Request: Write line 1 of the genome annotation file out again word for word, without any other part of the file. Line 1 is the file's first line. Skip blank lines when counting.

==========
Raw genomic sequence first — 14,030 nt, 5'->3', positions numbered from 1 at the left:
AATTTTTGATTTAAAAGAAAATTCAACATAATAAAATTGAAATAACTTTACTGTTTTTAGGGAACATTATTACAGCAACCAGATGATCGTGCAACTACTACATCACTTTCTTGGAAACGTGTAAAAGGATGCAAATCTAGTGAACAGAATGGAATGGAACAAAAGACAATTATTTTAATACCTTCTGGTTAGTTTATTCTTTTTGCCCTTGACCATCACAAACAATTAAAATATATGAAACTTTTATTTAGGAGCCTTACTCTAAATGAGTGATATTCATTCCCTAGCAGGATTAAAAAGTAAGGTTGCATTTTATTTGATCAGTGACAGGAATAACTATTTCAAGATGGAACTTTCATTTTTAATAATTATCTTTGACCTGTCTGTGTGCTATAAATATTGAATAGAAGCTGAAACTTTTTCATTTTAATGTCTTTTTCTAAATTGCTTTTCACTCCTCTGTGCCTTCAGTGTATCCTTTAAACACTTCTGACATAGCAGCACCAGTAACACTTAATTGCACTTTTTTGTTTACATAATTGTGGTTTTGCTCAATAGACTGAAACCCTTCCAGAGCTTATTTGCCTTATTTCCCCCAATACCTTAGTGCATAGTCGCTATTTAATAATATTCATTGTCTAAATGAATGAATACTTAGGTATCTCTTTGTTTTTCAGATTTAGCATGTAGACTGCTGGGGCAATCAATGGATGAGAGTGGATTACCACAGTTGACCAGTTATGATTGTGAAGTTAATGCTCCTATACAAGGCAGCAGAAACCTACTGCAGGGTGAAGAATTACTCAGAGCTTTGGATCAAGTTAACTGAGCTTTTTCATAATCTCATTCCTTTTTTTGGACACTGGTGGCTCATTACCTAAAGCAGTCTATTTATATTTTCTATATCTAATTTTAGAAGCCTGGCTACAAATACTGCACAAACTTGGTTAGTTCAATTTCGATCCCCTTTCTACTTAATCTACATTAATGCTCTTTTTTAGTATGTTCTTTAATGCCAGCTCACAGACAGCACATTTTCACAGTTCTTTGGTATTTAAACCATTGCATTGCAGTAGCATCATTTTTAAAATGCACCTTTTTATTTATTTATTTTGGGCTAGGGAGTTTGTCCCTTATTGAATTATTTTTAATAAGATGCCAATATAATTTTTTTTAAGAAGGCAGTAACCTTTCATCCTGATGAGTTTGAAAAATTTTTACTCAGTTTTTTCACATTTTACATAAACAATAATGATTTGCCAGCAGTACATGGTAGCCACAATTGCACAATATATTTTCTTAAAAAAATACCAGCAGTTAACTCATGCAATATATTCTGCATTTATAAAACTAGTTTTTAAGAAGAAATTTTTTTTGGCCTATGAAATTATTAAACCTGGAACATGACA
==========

Raw genomic sequence first — 14,030 nt, 5'->3', positions numbered from 1 at the left: